[Fedora-packaging] Draft for the use of environment-modules

Jussi Lehtola jussilehtola at fedoraproject.org
Fri Jul 24 15:27:36 UTC 2009

On Fri, 2009-07-24 at 10:43 -0400, Doug Ledford wrote:
> > I'm not quite sure if MPI software spec files, too, should be 3rd  
> > party
> > compiler compatible as the MPI compiler spec files.
> With properly functioning MPI installations, there are only very minor  
> differences for 3rd party specs.  They could build all mpi versions in  
> one go from a single src rpm, or they could have very slightly  
> different src rpms, one for each mpi.  If they opt to build all of  
> them in one go, they could do something like this:


AFAIK you must do off-root builds in %build and install in %install to
conform to the RPM standard. The spec file template in the MPI draft
does this.

> > That's a valid option, but makes updating the MPI compiler impossible
> > since at least currently with openmpi the dirs are versioned:
> >
> > setenv                  MPI_BIN         /usr/lib/openmpi/1.3.3-gcc/bin
> > setenv                  MPI_LIB         /usr/lib/openmpi/1.3.3-gcc/lib
> > setenv                  MPI_HOME        /usr/lib/openmpi/1.3.3-gcc
> lam is already non-versioned, and as of openmpi-1.3.2, they expect  
> version upgrades to no longer be binary incompatible, so I intend to  
> unversion it as well.  At a minimum we could always leave the current  
> version unversioned and just make it so that if someone wants to  
> install an older version, then they need to put the version back.

Those directories are meant only for packaged software. I think less
directories is better, especially if you might end up with unowned
directories as in the versioned case.

Thus you shouldn't have to care about possible incompatibities: if the
compiler is upgraded the software has to be rebuilt.

So, it is good to have a versioned MPI directory. Maybe we need
versioned Requires: on the MPI runtime in MPI enabled software to cope
with the directory problem?

> >> 2) Try to split things up into normal FHS locations, but don't use
> >> binary name suffixes or library name suffixes in the normal
> >> directories, instead use things like /bin/%{name}-%{_arch}%{?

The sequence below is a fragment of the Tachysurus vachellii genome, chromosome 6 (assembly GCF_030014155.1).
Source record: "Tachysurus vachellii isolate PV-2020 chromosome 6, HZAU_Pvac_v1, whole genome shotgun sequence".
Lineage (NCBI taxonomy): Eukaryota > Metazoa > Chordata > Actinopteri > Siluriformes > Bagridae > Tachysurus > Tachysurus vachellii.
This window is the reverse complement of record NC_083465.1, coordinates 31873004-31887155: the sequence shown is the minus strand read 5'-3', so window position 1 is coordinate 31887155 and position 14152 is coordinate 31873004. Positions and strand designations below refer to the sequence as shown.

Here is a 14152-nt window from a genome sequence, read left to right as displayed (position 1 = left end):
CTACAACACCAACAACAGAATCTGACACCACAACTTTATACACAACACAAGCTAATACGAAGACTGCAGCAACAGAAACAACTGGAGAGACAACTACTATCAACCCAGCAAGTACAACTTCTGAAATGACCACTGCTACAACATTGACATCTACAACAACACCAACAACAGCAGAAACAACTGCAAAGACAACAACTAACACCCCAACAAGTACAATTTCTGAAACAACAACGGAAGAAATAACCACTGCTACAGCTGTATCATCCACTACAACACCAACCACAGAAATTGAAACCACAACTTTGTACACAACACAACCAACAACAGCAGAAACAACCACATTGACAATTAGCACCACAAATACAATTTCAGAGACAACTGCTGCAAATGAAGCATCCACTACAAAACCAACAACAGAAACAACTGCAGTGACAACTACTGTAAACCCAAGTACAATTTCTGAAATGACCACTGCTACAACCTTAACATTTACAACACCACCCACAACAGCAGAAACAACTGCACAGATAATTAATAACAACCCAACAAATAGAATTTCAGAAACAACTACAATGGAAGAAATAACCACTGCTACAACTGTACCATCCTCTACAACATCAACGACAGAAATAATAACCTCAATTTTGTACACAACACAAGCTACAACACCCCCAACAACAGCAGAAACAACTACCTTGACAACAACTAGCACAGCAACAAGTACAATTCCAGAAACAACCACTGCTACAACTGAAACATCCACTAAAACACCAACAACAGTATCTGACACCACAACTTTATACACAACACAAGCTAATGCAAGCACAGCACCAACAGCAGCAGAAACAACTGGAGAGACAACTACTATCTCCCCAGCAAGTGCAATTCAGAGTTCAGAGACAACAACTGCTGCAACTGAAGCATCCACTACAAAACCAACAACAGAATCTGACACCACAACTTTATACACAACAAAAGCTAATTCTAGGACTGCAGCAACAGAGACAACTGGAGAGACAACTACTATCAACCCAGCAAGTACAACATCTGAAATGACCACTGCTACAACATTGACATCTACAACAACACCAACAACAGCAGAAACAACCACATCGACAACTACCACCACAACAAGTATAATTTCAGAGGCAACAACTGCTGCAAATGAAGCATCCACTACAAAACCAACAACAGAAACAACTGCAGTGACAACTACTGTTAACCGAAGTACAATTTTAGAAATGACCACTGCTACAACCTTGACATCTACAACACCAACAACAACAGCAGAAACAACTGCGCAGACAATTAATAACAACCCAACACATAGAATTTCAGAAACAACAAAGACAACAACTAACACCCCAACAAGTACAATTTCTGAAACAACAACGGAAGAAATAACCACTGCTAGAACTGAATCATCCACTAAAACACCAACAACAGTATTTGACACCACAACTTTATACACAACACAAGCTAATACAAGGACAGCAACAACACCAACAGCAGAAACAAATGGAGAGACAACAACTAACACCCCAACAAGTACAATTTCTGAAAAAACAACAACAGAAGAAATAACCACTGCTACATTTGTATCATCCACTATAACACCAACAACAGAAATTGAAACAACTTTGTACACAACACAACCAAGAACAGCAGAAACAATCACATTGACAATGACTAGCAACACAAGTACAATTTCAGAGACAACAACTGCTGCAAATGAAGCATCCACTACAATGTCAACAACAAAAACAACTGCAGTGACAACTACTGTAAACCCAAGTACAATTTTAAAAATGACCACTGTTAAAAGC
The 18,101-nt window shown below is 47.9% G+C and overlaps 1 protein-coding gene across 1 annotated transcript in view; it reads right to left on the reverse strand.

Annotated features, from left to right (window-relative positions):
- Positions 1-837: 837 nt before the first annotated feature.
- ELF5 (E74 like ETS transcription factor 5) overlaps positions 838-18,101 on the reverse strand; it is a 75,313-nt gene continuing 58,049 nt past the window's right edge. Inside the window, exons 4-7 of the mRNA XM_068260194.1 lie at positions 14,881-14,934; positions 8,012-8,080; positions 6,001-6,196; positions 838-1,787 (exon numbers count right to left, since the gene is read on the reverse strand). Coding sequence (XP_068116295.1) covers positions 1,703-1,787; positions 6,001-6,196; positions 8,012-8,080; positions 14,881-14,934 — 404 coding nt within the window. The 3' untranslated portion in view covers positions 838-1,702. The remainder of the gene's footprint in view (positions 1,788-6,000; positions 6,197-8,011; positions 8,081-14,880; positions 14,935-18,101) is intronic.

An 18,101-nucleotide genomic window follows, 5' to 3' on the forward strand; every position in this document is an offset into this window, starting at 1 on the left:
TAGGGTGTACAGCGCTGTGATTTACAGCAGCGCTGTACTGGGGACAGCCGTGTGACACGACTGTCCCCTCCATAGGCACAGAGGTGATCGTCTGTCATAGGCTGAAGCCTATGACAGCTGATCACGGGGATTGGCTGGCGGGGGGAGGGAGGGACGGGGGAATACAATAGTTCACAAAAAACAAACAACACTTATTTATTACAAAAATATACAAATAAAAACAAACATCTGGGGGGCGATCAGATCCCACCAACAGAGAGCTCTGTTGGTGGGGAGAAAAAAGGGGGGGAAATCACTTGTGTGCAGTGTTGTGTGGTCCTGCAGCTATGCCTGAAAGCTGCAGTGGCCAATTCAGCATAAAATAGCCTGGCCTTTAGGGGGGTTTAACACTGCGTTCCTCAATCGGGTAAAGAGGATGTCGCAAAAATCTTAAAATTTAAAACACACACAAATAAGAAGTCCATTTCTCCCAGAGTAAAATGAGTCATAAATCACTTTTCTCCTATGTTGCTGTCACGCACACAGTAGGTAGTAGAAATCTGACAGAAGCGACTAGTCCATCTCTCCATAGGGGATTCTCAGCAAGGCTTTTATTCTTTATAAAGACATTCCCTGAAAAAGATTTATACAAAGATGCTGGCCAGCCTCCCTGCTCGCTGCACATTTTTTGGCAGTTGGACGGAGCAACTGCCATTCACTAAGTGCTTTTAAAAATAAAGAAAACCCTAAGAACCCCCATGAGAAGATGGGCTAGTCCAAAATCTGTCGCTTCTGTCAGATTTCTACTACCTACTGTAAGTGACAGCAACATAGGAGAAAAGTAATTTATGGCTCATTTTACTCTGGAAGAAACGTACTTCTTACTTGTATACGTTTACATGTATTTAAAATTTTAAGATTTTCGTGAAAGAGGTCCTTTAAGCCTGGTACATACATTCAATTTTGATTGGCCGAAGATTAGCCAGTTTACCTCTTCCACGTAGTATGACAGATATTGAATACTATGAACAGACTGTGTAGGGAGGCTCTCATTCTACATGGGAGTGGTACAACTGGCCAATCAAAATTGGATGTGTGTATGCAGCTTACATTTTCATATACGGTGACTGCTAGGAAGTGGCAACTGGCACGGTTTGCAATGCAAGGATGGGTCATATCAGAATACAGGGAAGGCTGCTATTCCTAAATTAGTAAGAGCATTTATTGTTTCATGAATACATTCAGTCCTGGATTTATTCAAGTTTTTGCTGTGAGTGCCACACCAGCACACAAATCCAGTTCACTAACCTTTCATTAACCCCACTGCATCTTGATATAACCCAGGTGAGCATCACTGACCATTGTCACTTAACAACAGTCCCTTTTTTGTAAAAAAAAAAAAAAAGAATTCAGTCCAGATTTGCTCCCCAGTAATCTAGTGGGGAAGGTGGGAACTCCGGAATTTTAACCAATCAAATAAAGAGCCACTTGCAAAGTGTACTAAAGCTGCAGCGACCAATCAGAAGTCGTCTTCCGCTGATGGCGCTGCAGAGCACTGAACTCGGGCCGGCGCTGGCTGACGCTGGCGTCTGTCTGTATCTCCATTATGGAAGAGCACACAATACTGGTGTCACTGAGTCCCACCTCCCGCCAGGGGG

> >> opt_cc_suffix}, %{_libdir}/%{name}%{?opt_cc_suffix}, %{_includedir}/%
> >> {name}-%{_arch}%{?opt_cc_suffix}, %{_datadir}/%{name}-%{_arch}%{?
> >> opt_cc_suffix}, %{_datadir}/%{name}-%{_arch}%{?opt_cc_suffix}/man.
> >> While the above is somewhat clumsy, and also eliminates the
> >> possibility of MPI_HOME being useful as we would now need independent
> >> definitions of all the various MPI locations, it does have the  
> >> benefit
> >> of being mostly FHS compliant.
> >
> > OK, this holds for MPI compilers, and the directories can be reused  
> > for
> > other software, but may be a bit messy..
> It is messy, I don't argue that one bit ;-)  But I suspect we are less  
> likely to get yelled at for this than, say, creating /usr/mpi (just  
> think back to how much people complained about /usr/java, and they did  
> away with /usr/X11 entirely, I just expect they would see /usr/mpi as  
> a step in the wrong direction).

The architecture problem in the first option has convinced me that it is
not so simple as it appeared to be at first glance. So I think we end up
with the second option.

> >> Regardless of which way people would prefer to go, I do think we
> >> should go ahead and standardize all the config files in % 
> >> {_sysconfdir}/
> >> %{name}-%{_arch}%{?opt_cc_suffix} so that they won't possibly be on a
> >> read only filesystem.
> >
> > So far I haven't seen any MPI software with a config file in /etc.
> By default, openmpi and lam both have some files they would put in / 
> etc/ if I didn't have their --prefix set to MPI_HOME.  And I got  
> yelled at on f-d for having the etc files in MPI_HOME/etc since  
> someone might want to make local modifications while MPI_HOME might be  
> on a read only network fs mount.

OK, MPI compilers and runtime may have such config files. I was thinking
about software.

> > IMHO if opt_*flags are defined then $RPM_OPT_FLAGS should not be used,
> > since the compiler might support the flags in $RPM_OPT_FLAGS.
> There might be some options that aren't supported by other compilers,  
> but there are a lot of general options in optflags that we would like  
> to preserve.  For alternate compilers, I think it's reasonable to have  
> people use sed to remove unwanted options.

Maybe they just make their own macro to put them in and #define
opt_*flags %{_proprietary_optflags}. Or write the flags explicitly in
the spec file. In either case, I don't think you should use
$RPM_OPT_FLAGS if opt_*flags are defined.

> > Also, you
> > should use %{optflags} instead of $RPM_OPT_FLAGS as you're using
> > %{buildroot} instead of $RPM_BUILD_ROOT.
> But then they can't use sed to filter out the options they don't  
> want ;-)  In order to sed filter the options, they have to be a shell  
> variable not an rpm macro.

Then declare a shell variable in the spec file and initialize it with
%{optflags}. That way you aren't breaking the guidelines :-)
Jussi Lehtola
Fedora Project Contributor
jussilehtola at fedoraproject.org

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